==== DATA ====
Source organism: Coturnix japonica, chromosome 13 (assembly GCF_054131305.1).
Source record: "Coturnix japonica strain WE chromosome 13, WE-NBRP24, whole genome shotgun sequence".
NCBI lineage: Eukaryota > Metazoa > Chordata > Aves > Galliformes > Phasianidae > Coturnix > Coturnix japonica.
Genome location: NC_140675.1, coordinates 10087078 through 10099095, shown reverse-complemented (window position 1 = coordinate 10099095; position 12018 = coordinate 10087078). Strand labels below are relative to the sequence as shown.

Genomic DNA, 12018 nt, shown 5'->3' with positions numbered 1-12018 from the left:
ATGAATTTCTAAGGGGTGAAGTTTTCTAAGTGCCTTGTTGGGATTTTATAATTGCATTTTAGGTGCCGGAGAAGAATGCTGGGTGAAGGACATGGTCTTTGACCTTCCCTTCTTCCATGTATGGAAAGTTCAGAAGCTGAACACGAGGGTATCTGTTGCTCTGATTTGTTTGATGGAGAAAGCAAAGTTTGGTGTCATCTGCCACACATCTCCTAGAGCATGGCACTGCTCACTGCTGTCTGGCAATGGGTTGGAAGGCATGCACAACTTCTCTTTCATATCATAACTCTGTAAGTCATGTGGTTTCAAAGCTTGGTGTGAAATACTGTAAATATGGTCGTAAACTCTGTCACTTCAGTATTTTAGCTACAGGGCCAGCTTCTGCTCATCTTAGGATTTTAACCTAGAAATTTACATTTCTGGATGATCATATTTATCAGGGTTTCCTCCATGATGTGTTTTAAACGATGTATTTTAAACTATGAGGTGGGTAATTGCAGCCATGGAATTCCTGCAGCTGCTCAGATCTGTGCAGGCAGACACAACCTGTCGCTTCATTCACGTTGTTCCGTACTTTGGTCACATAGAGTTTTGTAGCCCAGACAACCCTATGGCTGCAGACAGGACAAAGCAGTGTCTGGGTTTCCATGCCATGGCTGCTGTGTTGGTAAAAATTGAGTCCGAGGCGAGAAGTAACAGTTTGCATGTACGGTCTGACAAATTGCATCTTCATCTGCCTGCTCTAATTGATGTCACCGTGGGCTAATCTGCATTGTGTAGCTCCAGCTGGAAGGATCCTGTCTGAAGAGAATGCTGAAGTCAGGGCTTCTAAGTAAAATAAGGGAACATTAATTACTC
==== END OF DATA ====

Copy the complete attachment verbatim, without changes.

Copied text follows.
Source organism: Coturnix japonica, chromosome 13 (assembly GCF_054131305.1).
Source record: "Coturnix japonica strain WE chromosome 13, WE-NBRP24, whole genome shotgun sequence".
NCBI lineage: Eukaryota > Metazoa > Chordata > Aves > Galliformes > Phasianidae > Coturnix > Coturnix japonica.
Genome location: NC_140675.1, coordinates 10087078 through 10099095, shown reverse-complemented (window position 1 = coordinate 10099095; position 12018 = coordinate 10087078). Strand labels below are relative to the sequence as shown.

Genomic DNA, 12018 nt, shown 5'->3' with positions numbered 1-12018 from the left:
ATGAATTTCTAAGGGGTGAAGTTTTCTAAGTGCCTTGTTGGGATTTTATAATTGCATTTTAGGTGCCGGAGAAGAATGCTGGGTGAAGGACATGGTCTTTGACCTTCCCTTCTTCCATGTATGGAAAGTTCAGAAGCTGAACACGAGGGTATCTGTTGCTCTGATTTGTTTGATGGAGAAAGCAAAGTTTGGTGTCATCTGCCACACATCTCCTAGAGCATGGCACTGCTCACTGCTGTCTGGCAATGGGTTGGAAGGCATGCACAACTTCTCTTTCATATCATAACTCTGTAAGTCATGTGGTTTCAAAGCTTGGTGTGAAATACTGTAAATATGGTCGTAAACTCTGTCACTTCAGTATTTTAGCTACAGGGCCAGCTTCTGCTCATCTTAGGATTTTAACCTAGAAATTTACATTTCTGGATGATCATATTTATCAGGGTTTCCTCCATGATGTGTTTTAAACGATGTATTTTAAACTATGAGGTGGGTAATTGCAGCCATGGAATTCCTGCAGCTGCTCAGATCTGTGCAGGCAGACACAACCTGTCGCTTCATTCACGTTGTTCCGTACTTTGGTCACATAGAGTTTTGTAGCCCAGACAACCCTATGGCTGCAGACAGGACAAAGCAGTGTCTGGGTTTCCATGCCATGGCTGCTGTGTTGGTAAAAATTGAGTCCGAGGCGAGAAGTAACAGTTTGCATGTACGGTCTGACAAATTGCATCTTCATCTGCCTGCTCTAATTGATGTCACCGTGGGCTAATCTGCATTGTGTAGCTCCAGCTGGAAGGATCCTGTCTGAAGAGAATGCTGAAGTCAGGGCTTCTAAGTAAAATAAGGGAACATTAATTACTC